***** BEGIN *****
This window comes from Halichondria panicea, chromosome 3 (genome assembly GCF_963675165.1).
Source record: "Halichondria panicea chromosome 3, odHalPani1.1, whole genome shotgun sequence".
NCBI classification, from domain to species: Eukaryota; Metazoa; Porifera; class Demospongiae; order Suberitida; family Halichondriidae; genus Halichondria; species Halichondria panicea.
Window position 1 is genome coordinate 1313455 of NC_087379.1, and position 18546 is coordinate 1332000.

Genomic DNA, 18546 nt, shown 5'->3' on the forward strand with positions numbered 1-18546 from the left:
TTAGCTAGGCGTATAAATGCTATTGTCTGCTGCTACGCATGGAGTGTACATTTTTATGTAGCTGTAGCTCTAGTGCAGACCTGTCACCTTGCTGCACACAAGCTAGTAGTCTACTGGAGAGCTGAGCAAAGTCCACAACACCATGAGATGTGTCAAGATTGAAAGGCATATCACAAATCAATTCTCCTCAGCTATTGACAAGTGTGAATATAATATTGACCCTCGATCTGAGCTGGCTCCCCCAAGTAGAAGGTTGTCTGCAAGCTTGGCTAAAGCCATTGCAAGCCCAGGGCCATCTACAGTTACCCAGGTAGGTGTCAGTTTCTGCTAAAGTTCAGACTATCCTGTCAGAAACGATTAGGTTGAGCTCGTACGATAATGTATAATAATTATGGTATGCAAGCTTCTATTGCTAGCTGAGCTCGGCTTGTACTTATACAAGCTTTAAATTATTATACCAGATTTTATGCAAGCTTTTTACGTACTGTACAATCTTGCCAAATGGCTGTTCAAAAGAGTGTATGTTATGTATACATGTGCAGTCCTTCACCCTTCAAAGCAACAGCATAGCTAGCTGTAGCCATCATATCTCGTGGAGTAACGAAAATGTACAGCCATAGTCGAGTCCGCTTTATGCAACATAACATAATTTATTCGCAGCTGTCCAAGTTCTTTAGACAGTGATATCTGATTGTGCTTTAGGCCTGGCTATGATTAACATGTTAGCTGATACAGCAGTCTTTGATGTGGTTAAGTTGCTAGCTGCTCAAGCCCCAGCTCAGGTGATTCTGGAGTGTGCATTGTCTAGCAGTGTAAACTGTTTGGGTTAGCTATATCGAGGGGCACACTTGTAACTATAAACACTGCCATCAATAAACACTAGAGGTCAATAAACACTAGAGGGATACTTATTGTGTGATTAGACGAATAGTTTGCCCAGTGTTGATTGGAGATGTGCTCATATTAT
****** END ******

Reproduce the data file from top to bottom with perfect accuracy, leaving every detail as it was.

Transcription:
This window comes from Halichondria panicea, chromosome 3 (genome assembly GCF_963675165.1).
Source record: "Halichondria panicea chromosome 3, odHalPani1.1, whole genome shotgun sequence".
NCBI classification, from domain to species: Eukaryota; Metazoa; Porifera; class Demospongiae; order Suberitida; family Halichondriidae; genus Halichondria; species Halichondria panicea.
Window position 1 is genome coordinate 1313455 of NC_087379.1, and position 18546 is coordinate 1332000.

Genomic DNA, 18546 nt, shown 5'->3' on the forward strand with positions numbered 1-18546 from the left:
TTAGCTAGGCGTATAAATGCTATTGTCTGCTGCTACGCATGGAGTGTACATTTTTATGTAGCTGTAGCTCTAGTGCAGACCTGTCACCTTGCTGCACACAAGCTAGTAGTCTACTGGAGAGCTGAGCAAAGTCCACAACACCATGAGATGTGTCAAGATTGAAAGGCATATCACAAATCAATTCTCCTCAGCTATTGACAAGTGTGAATATAATATTGACCCTCGATCTGAGCTGGCTCCCCCAAGTAGAAGGTTGTCTGCAAGCTTGGCTAAAGCCATTGCAAGCCCAGGGCCATCTACAGTTACCCAGGTAGGTGTCAGTTTCTGCTAAAGTTCAGACTATCCTGTCAGAAACGATTAGGTTGAGCTCGTACGATAATGTATAATAATTATGGTATGCAAGCTTCTATTGCTAGCTGAGCTCGGCTTGTACTTATACAAGCTTTAAATTATTATACCAGATTTTATGCAAGCTTTTTACGTACTGTACAATCTTGCCAAATGGCTGTTCAAAAGAGTGTATGTTATGTATACATGTGCAGTCCTTCACCCTTCAAAGCAACAGCATAGCTAGCTGTAGCCATCATATCTCGTGGAGTAACGAAAATGTACAGCCATAGTCGAGTCCGCTTTATGCAACATAACATAATTTATTCGCAGCTGTCCAAGTTCTTTAGACAGTGATATCTGATTGTGCTTTAGGCCTGGCTATGATTAACATGTTAGCTGATACAGCAGTCTTTGATGTGGTTAAGTTGCTAGCTGCTCAAGCCCCAGCTCAGGTGATTCTGGAGTGTGCATTGTCTAGCAGTGTAAACTGTTTGGGTTAGCTATATCGAGGGGCACACTTGTAACTATAAACACTGCCATCAATAAACACTAGAGGTCAATAAACACTAGAGGGATACTTATTGTGTGATTAGACGAATAGTTTGCCCAGTGTTGATTGGAGATGTGCTCATATTAT